Good things come to those who wait – particularly in a work of uniquely detailed and highly curved architecture. Nearly a decade in the making, this structure by Robert Harvey Oshatz is much like a tree house – lofted toward the top of the canopy around it – only bigger, grander, more complex and curved than most any tree house in the world.
The perimeter of the structure is pushed out into the forest around it, curving in and out to create views as well as a sense of intimacy with the coniferous and deciduous tree cover. The wood and metal detailing is incredible in its variety and customization – each piece designed to fit a particular form and function. Wood and stone carry naturalistic themes from the outside in and even the metal looks naturally rusted.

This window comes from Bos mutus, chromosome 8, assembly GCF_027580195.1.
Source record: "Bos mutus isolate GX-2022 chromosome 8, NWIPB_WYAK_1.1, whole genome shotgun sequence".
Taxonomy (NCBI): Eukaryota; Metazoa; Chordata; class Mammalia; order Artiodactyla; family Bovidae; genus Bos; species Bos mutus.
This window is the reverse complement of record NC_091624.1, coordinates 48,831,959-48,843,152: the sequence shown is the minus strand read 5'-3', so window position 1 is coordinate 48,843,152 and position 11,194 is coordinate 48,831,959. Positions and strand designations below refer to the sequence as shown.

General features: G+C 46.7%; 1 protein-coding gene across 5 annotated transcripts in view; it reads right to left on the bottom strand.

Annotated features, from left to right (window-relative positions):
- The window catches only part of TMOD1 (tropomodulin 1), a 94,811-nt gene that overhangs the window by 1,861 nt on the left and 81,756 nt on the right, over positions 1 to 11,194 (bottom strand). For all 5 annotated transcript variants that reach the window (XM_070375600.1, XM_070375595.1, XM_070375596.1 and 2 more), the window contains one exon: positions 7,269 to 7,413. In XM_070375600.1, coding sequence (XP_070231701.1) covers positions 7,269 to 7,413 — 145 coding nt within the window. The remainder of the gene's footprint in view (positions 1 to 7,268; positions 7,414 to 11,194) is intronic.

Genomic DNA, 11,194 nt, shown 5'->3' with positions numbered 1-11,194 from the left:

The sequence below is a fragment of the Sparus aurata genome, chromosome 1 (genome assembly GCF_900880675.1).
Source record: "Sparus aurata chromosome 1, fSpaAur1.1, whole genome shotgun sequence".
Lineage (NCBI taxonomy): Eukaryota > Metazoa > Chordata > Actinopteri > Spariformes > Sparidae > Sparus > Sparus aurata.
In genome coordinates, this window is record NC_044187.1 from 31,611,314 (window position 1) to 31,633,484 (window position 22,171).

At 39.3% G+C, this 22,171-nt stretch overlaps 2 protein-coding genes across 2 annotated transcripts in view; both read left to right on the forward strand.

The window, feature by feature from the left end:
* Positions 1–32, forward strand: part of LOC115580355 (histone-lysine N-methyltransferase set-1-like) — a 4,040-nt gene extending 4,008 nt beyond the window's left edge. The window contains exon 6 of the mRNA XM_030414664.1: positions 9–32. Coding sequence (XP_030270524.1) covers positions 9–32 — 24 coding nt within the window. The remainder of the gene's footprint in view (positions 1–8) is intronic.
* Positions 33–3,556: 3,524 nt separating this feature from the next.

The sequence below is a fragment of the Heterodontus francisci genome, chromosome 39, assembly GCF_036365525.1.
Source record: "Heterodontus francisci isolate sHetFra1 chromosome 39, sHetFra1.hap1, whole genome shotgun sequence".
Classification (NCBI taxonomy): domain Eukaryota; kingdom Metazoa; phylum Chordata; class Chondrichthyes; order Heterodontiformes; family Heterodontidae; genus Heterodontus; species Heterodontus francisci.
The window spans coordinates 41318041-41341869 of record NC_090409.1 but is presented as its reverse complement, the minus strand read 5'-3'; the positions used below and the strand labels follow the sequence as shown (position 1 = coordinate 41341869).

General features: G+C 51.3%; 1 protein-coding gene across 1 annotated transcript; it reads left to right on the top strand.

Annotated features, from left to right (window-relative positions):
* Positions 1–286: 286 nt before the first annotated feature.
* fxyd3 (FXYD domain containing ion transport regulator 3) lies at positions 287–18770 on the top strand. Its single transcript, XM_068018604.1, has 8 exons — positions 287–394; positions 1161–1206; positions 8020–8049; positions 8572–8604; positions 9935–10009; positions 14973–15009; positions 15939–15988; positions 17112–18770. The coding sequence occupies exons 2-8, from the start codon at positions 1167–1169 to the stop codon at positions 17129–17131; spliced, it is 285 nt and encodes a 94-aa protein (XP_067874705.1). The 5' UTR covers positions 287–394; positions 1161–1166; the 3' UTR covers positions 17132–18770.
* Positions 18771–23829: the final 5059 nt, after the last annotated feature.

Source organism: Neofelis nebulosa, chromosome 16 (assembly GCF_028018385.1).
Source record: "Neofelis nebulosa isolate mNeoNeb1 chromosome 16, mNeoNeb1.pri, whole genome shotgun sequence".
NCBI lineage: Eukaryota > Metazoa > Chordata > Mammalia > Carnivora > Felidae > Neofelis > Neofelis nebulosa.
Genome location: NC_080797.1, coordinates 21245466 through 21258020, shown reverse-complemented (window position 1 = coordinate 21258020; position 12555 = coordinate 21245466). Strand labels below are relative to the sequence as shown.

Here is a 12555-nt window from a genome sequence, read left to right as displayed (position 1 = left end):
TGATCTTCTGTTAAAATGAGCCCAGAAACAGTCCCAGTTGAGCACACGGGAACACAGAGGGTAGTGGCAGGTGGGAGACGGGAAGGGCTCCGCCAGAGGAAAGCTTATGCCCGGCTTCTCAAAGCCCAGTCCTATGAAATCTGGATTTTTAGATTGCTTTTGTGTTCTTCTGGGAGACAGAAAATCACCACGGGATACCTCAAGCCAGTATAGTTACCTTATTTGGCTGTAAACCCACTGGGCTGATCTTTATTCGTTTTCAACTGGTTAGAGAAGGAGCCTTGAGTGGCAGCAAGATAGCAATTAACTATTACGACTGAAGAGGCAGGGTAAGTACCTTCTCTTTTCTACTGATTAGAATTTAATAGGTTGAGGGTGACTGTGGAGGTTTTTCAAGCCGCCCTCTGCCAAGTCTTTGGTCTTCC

The curved, organic mix of materials continues to the interior of this elevated forest home – a conceptual play on the fluidity and complexity of music (the source of inspiration for the architect and client in the design). A sense of organic flow carries one from one interior space to the next.
Complexity and contradiction tefine this semi-abstract, semi-modern, semi-naturalistic house design – one form flows into the next, materials are used and reused in various parts and ways and structural and decorative elements continuously pass by and intersect one another, inside and out.